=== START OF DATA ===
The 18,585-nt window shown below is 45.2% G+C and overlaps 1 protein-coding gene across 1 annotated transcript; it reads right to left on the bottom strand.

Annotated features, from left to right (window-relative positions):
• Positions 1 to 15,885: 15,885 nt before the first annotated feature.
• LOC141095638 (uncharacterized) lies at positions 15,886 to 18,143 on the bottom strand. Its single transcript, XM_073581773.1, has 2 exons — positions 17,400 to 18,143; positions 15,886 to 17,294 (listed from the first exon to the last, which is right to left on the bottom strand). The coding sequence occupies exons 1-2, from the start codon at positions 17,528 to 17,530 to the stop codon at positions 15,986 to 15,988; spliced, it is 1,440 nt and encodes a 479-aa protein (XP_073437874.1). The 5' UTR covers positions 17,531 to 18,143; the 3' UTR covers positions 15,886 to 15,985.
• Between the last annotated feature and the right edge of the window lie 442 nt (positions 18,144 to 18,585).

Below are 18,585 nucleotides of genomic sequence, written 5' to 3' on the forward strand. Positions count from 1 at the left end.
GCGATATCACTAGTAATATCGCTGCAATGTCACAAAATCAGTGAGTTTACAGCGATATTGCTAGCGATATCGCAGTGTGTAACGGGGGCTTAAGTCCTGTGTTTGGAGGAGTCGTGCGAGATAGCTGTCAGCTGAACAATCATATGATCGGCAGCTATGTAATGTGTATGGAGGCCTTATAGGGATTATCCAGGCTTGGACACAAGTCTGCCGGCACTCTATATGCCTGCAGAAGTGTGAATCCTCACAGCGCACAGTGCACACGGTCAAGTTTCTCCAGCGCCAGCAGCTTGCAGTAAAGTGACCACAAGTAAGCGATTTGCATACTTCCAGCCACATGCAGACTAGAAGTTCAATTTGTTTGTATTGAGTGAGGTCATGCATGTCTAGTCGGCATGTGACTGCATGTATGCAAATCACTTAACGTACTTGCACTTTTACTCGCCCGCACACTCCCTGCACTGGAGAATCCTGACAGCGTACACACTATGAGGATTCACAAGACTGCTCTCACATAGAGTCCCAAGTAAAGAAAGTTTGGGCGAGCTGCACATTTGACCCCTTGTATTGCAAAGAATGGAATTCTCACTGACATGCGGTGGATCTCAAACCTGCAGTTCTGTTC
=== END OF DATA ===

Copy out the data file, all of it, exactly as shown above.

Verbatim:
The 18,585-nt window shown below is 45.2% G+C and overlaps 1 protein-coding gene across 1 annotated transcript; it reads right to left on the bottom strand.

Annotated features, from left to right (window-relative positions):
• Positions 1 to 15,885: 15,885 nt before the first annotated feature.
• LOC141095638 (uncharacterized) lies at positions 15,886 to 18,143 on the bottom strand. Its single transcript, XM_073581773.1, has 2 exons — positions 17,400 to 18,143; positions 15,886 to 17,294 (listed from the first exon to the last, which is right to left on the bottom strand). The coding sequence occupies exons 1-2, from the start codon at positions 17,528 to 17,530 to the stop codon at positions 15,986 to 15,988; spliced, it is 1,440 nt and encodes a 479-aa protein (XP_073437874.1). The 5' UTR covers positions 17,531 to 18,143; the 3' UTR covers positions 15,886 to 15,985.
• Between the last annotated feature and the right edge of the window lie 442 nt (positions 18,144 to 18,585).

Below are 18,585 nucleotides of genomic sequence, written 5' to 3' on the forward strand. Positions count from 1 at the left end.
GCGATATCACTAGTAATATCGCTGCAATGTCACAAAATCAGTGAGTTTACAGCGATATTGCTAGCGATATCGCAGTGTGTAACGGGGGCTTAAGTCCTGTGTTTGGAGGAGTCGTGCGAGATAGCTGTCAGCTGAACAATCATATGATCGGCAGCTATGTAATGTGTATGGAGGCCTTATAGGGATTATCCAGGCTTGGACACAAGTCTGCCGGCACTCTATATGCCTGCAGAAGTGTGAATCCTCACAGCGCACAGTGCACACGGTCAAGTTTCTCCAGCGCCAGCAGCTTGCAGTAAAGTGACCACAAGTAAGCGATTTGCATACTTCCAGCCACATGCAGACTAGAAGTTCAATTTGTTTGTATTGAGTGAGGTCATGCATGTCTAGTCGGCATGTGACTGCATGTATGCAAATCACTTAACGTACTTGCACTTTTACTCGCCCGCACACTCCCTGCACTGGAGAATCCTGACAGCGTACACACTATGAGGATTCACAAGACTGCTCTCACATAGAGTCCCAAGTAAAGAAAGTTTGGGCGAGCTGCACATTTGACCCCTTGTATTGCAAAGAATGGAATTCTCACTGACATGCGGTGGATCTCAAACCTGCAGTTCTGTTC